Five Reasons Why an iPad Is Right for High School and College Students

The iPad may end up being the must-have device of the year, especially for students. We realize that most of the things you can do on an iPad can already be done on a laptop, and if you already have a laptop you're happy with, then buying an iPad doesn't make a whole lot of sense. But if you don't have a laptop, an iPad may be for you for the following reasons:
  • Reading books. Just think: No more lugging around 50 pounds of textbooks in your bookbag. Many publishers will be releasing books for the iPad; eventually, you should be able to carry around an entire semester's worth of reading material in your 1.5-pound iPad. Hopefully, Apple will realize this and build in such student-friendly features as bookmarking, highlighting, annotating, searching, and so forth. Not only wouldn't you have to haul around your textbooks, but you wouldn't need highlighters, sticky notes, or any of those other things you use to mark up your textbooks.
  • Note-taking made easier. We don't know much about the iPad's onscreen keyboard yet, but Steve Jobs made it seem fairly easy to use. And if you can learn to text at lightning speeds on your mobile phone, then you can probably learn the iPad's onscreen keyboard pretty quickly to make in-class note-taking a breeze. But if not, Apple's already announced an external keyboard, and there will certainly be other third-party keyboard options. However, Apple has not announced handwriting recognition functionality — and there's no indication they will. But if they could, then the iPad would be a no-brainer for in-class use.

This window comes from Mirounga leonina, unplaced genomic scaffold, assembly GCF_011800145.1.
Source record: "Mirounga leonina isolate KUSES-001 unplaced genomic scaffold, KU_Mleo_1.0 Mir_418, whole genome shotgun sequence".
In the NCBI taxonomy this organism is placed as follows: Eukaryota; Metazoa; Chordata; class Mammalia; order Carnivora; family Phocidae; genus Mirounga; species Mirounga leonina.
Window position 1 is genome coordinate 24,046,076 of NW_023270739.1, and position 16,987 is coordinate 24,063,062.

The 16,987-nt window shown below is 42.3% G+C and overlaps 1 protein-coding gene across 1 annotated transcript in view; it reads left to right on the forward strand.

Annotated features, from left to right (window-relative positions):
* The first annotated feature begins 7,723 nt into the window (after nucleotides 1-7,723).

• Easier social media and Web site access. Instead of using an app with limited functionality to update your Facebook status, you can just go the Facebook site itself for the fully functional version. You can also access your school site or teachers' sites, as well as study help sites (like!) without having to download an app or view a teeny mobile version of the site. The large iPad screen will accommodate full-scale Web sites (except those weird Flash ones) way better than an iPhone, an iPod touch, or any other handheld device.
  • Apps, audio, and video. Most of your iPhone and iPod apps will run on the iPad. Apple is also releasing an iPad version of their iWork applications (at just $10 each), so reading and writing documents will be easy. Other applications will surely follow (and for perhaps less). You can listen to music and write a paper at the same time with one device. The iPad isn't a phone, but that won't mean you can't use Skype, IM, or e-mail to communicate with your friends. Though the first version of the iPad won't have a camera, it's a safe bet that a later version, perhaps even version 2.0, will have one, so you'll be able to do video chat, too.
  • Things you (may) no longer have to buy. A large bookbag (a thin sleeve for your iPad will do just fine), highlighters, sticky notes, printed books (ebooks tend to cost quite a bit less than print versions), spiral notebooks and three-ring binders, and so on. Eventually, the money you save on these kinds of things may pay for the iPad and then some.

Of course, when considering buying any new device, you may be wise to wait for a later version so that the bugs are worked out and new features are added. For example, if you think a camera is a must-have, then wait for the next version. Don't buy one just because all your friends have one. Really consider how you're going to use it and if it'll truly be worth the price.